Tuesday, November 02, 2004

Latest on the U.S. election

Fox News reports
Republicans and Democrats went ahead with plans to dispatch thousands of lawyers to potential election trouble spots even as judges made 11th-hour changes to voting rules in Ohio, a state that could determine the presidency.

Republicans won an overnight victory when a federal appeals court ruled they can challenge voters' qualifications at the polls in Ohio. A lawyer for a black couple who sought to stop the practice said shortly after midnight he had already asked the Supreme Court (search) to block the circuit court ruling.

With the latest ruling coming just hours before the polls open, the effect of the last-minute appeal to the Supreme Court was not immediately clear.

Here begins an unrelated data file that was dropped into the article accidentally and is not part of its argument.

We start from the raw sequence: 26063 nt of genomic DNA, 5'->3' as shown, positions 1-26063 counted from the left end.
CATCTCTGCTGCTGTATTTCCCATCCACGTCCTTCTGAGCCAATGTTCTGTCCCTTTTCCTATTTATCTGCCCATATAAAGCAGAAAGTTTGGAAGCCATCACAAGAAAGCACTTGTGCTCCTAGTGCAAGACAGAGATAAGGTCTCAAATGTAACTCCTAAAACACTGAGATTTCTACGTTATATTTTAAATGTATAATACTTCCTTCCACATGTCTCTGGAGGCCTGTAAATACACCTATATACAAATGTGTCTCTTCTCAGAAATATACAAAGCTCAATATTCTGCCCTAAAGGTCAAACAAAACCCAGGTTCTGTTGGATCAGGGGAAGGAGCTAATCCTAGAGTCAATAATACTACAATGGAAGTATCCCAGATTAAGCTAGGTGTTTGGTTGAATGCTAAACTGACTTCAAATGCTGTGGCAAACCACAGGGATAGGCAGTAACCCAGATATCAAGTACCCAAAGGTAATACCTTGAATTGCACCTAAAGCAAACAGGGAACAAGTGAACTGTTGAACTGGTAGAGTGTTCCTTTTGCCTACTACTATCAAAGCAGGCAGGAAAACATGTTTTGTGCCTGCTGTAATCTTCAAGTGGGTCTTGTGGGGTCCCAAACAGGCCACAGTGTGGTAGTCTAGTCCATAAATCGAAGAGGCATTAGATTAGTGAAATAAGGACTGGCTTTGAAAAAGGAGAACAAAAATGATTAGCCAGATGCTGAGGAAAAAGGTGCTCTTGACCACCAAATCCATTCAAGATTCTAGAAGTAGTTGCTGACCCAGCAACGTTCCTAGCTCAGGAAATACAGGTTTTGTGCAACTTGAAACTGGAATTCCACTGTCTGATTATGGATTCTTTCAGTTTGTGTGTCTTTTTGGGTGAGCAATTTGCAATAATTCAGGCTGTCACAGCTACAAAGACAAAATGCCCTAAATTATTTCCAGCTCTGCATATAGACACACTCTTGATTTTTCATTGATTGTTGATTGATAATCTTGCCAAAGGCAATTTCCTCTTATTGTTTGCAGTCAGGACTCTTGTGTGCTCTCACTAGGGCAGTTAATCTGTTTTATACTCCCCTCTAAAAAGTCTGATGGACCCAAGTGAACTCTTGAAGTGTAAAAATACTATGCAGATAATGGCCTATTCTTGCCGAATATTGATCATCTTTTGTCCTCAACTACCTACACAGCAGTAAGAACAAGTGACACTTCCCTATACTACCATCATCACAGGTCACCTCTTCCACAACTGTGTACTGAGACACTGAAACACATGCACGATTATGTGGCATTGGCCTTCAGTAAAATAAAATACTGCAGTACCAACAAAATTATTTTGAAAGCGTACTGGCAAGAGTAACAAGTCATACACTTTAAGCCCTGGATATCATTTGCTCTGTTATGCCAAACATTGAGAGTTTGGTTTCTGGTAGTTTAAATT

Partisan lawyers will join thousands of outside lawyers and neutral poll watchers on Tuesday, concentrating on Ohio, Florida and a handful of other states where the race between President Bush and Sen. John Kerry (search) is extremely close.
. . .
Democrats and civil rights organizations say Republicans are targeting minority voters in an attempt to reduce the number of ballots cast for Kerry and other Democrats.

"All of this activity is racial profiling," said NAACP Chairman Julian Bond. "None of it is aimed at white voters. It is all based on the racist presumption that racial minorities are cheaters."

The dispute is the latest in a series of legal face-offs over rules for casting and counting votes this year. The maneuvering began weeks ago and was most intense in Ohio and Florida, each with rich caches of Electoral College votes.
So The U.S. election looks like being a lawyer fest. Is anyone really surprised? Disappointed, yes. But surprised? Would more rigorous vote registration procedures pre-empt voting day challenges? Or does it just make better "news" to have challenges on the day?

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